Paul Chan, 1st
Upon walking into an open room in the museum's "Singular Visions" collection on the fifth floor, devoted to single pieces of individual artist's art, there on the floor, like a cut into another reality, emanates Chan's video imagery.
Part of the museum floor appears to be a trapezoidal space with changing colors of yellow and blue hues. If one stands and peers into the space, they'll notice objects drifting upwards into an eerie sky. It seems like a reverse Alice in Wonderland rabbit hole. Instead of falling down the objects, mostly common appliances, for example an iPod, fall up.
Human figures also appear flitting across the space. It's as if the perspective is a window into a surreal world. Birds fly across the sky. All flows upwards or across, except for the fate of the people who plummet downward, their shapes diminishing in size as they fall.
The placard on the wall explains the artist's intention in the piece is to suggest a "reverse rapture." Instead of the saved rising up to God in heaven at the Second Coming, people fall downwards to a terrifying unknown, reminiscent of the victims who jumped from the enflamed buildings of the Twin Towers on September 11, 2001.
The piece challenges the notion that suffering leads to salvation. Watching the installation, there is an immediate sense of dread in witnessing the fate of other human's plunge into an unknown. At the same time, since the installation is projected onto the floor, the spectators look down onto human misery. The vantage point of the viewer suggests a removal from the pain of others.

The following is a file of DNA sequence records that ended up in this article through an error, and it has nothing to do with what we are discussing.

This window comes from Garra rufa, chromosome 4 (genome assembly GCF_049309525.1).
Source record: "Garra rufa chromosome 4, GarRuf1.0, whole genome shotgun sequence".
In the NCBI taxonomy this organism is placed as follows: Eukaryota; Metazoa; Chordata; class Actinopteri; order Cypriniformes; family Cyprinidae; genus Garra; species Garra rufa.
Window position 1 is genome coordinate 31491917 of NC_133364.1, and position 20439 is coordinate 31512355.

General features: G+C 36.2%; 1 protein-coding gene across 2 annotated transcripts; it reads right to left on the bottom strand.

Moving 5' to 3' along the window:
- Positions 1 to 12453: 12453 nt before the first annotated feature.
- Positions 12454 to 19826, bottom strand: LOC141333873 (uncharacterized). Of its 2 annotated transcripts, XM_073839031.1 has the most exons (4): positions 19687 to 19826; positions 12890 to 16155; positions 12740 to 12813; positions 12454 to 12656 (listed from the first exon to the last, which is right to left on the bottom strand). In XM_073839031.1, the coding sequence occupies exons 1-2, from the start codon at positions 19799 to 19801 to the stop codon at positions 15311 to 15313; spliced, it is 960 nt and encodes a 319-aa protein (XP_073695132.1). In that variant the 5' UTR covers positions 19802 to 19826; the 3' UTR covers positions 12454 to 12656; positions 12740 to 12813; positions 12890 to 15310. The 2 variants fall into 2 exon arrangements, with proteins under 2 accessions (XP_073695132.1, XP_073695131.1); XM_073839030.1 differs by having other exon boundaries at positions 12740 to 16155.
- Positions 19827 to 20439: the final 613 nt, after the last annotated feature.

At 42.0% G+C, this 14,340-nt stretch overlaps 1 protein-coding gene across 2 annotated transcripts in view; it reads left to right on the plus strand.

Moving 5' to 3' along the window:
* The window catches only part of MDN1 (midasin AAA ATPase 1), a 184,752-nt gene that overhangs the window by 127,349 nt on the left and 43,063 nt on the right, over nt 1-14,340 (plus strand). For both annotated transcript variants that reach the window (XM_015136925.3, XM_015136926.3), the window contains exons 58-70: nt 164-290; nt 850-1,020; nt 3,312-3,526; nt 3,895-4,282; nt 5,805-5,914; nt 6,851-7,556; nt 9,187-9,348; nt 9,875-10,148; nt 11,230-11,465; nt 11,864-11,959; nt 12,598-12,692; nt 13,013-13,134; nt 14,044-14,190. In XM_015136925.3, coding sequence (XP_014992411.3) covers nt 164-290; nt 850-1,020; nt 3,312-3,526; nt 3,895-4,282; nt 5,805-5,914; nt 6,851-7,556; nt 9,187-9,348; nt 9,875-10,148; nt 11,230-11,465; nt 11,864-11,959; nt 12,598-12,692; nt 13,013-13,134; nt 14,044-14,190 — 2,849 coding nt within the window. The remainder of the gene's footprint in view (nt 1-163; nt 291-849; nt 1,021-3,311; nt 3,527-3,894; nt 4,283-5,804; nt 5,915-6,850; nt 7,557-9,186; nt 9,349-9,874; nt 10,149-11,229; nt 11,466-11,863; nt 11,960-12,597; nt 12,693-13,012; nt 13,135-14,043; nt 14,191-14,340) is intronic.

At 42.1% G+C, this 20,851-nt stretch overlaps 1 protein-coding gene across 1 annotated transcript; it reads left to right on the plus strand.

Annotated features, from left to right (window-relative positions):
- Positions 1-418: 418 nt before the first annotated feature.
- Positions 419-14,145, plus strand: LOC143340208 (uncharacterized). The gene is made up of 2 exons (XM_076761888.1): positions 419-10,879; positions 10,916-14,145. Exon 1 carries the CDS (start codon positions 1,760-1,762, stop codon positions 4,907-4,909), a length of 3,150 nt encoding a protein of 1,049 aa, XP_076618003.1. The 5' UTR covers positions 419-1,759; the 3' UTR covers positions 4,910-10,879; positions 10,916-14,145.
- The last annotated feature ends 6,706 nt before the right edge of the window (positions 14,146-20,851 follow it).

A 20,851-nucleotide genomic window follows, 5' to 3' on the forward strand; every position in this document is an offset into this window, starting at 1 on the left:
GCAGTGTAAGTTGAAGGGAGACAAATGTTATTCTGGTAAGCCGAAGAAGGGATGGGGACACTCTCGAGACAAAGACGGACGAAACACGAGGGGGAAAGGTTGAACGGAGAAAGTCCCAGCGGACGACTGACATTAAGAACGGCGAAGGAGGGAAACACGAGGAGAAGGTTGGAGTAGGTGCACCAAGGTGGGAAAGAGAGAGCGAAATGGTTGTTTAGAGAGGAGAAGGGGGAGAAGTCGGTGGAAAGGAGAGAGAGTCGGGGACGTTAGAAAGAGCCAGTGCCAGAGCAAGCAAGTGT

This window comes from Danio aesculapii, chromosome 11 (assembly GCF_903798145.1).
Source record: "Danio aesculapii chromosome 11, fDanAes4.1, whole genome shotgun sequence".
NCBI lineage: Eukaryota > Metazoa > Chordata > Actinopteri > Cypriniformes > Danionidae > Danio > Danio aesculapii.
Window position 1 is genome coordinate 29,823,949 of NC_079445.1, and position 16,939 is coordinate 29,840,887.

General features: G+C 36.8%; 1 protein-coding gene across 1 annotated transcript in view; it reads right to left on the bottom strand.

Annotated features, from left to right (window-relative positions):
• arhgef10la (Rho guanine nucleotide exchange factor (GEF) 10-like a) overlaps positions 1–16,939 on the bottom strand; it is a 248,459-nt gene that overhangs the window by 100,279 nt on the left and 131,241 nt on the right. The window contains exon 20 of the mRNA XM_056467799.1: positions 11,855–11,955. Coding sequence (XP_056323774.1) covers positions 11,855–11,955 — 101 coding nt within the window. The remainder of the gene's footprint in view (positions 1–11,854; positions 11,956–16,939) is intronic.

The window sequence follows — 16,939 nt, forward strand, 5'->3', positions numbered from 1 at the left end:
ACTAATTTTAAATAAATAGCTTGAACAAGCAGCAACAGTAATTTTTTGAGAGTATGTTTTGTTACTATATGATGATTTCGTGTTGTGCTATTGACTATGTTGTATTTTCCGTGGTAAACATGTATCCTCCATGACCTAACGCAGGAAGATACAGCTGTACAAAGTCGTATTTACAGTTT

The fundamentalist belief in the rapture purports there will be those who are saved and those who are damned at the Second Coming of Christ. Chan seems to counter this view by reversing the role and removing the damned/blessed dichotomy. Chan's rapture is one of those who stand and view those who suffer (a false sense of superiority) and the unsettling nature of human suffering itself.
Religion promises an afterlife without suffering. But what to do in the face of an image of death as a plummet into the unknown? The rising objects seem to be treated with salvific honor while the fate of other humans is cast into the oblivion.
What the piece does is put under erasure a saving first light. Salvation can not be a light when confronted with the actual face of suffering itself. The opposite of light is not dark, nor is it anything in between.
On view at the Whitney now.
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